- Cheryl L. FranksCheryl L. FranksJohn Jay College of Criminal Justice
- and Marion RiedelMarion RiedelColumbia University
Privilege is the invisible advantage and resultant unearned benefits afforded to dominant groups of people because of a variety of sociodemographic traits. Privilege provides economic and social boosts to dominant groups while supporting the structural barriers to other groups imposed by prejudice. Social work education and practice seldom challenges us to evaluate the effects of privilege on our professional relationships and the concomitant systems of oppression that marginalize many of the groups we work with. Privilege nurtures dependence, distances us from others, and creates a barrier to reflective social work practice. Acknowledging the effects of privilege increases our capacity to affirm our humanity and that of the communities we serve.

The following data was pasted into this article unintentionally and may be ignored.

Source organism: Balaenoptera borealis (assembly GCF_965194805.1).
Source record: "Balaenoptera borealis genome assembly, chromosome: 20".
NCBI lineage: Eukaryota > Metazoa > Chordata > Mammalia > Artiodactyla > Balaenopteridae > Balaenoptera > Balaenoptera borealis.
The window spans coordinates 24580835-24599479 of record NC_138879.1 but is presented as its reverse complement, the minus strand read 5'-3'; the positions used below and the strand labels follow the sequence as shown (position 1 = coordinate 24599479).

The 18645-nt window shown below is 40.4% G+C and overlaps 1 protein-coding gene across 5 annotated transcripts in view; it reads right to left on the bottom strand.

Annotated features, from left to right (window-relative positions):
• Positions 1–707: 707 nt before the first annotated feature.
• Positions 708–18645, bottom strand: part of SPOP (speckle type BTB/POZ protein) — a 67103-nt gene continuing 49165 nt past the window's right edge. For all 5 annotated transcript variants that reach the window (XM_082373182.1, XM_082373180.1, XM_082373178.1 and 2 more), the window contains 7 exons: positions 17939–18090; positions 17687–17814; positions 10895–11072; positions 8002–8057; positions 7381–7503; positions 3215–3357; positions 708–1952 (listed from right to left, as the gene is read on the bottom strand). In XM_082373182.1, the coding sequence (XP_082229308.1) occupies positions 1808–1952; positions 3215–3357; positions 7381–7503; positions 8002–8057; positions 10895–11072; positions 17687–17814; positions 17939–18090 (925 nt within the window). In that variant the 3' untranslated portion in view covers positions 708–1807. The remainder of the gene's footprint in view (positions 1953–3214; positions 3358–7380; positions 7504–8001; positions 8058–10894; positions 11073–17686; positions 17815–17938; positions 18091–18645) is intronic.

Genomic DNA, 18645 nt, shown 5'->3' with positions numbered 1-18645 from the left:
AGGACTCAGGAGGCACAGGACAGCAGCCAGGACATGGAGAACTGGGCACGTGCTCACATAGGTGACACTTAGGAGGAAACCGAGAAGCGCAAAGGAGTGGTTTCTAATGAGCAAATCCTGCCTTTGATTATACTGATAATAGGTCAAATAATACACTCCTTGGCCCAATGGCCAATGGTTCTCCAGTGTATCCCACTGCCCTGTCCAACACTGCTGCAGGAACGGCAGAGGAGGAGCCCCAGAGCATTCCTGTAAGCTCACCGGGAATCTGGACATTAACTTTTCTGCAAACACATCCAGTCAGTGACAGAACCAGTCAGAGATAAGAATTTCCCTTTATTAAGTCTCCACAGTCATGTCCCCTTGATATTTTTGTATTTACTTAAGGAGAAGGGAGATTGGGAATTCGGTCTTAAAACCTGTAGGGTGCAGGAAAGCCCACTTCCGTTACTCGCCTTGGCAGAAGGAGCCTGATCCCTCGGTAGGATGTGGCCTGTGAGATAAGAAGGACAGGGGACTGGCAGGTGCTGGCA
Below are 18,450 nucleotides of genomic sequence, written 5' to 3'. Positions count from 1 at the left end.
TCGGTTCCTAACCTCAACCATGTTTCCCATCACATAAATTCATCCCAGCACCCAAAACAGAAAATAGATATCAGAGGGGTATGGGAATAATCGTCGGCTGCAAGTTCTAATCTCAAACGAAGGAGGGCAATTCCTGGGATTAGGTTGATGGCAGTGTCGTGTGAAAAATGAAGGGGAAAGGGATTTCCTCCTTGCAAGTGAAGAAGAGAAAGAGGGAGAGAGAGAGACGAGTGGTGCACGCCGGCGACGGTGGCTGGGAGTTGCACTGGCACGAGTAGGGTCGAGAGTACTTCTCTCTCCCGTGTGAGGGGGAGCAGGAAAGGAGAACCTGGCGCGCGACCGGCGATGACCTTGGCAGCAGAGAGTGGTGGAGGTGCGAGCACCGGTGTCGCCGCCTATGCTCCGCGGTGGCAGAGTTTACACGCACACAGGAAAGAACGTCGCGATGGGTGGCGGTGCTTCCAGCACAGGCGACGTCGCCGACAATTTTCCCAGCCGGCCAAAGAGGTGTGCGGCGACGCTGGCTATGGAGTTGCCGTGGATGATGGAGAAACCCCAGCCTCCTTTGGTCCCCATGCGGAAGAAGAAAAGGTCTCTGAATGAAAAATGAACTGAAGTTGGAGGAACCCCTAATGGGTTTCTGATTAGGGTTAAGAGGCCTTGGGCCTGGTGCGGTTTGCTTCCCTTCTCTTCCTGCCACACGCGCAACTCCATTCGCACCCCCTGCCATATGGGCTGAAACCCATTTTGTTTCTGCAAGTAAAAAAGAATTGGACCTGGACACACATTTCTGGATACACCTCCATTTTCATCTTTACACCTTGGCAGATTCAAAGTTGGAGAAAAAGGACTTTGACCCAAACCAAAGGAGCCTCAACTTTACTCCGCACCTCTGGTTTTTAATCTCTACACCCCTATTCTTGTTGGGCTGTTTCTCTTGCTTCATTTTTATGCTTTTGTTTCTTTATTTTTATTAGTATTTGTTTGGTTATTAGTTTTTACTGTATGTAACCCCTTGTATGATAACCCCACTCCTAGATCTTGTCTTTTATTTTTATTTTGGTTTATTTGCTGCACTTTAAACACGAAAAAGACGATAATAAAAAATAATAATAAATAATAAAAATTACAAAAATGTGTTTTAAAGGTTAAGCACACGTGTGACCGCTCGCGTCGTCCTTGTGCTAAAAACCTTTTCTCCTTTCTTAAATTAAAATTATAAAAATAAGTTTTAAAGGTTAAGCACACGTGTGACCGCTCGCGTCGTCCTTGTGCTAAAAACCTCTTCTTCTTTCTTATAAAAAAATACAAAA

- Administration and Management
- Macro Practice
- Race, Ethnicity, and Culture
- Social Work Profession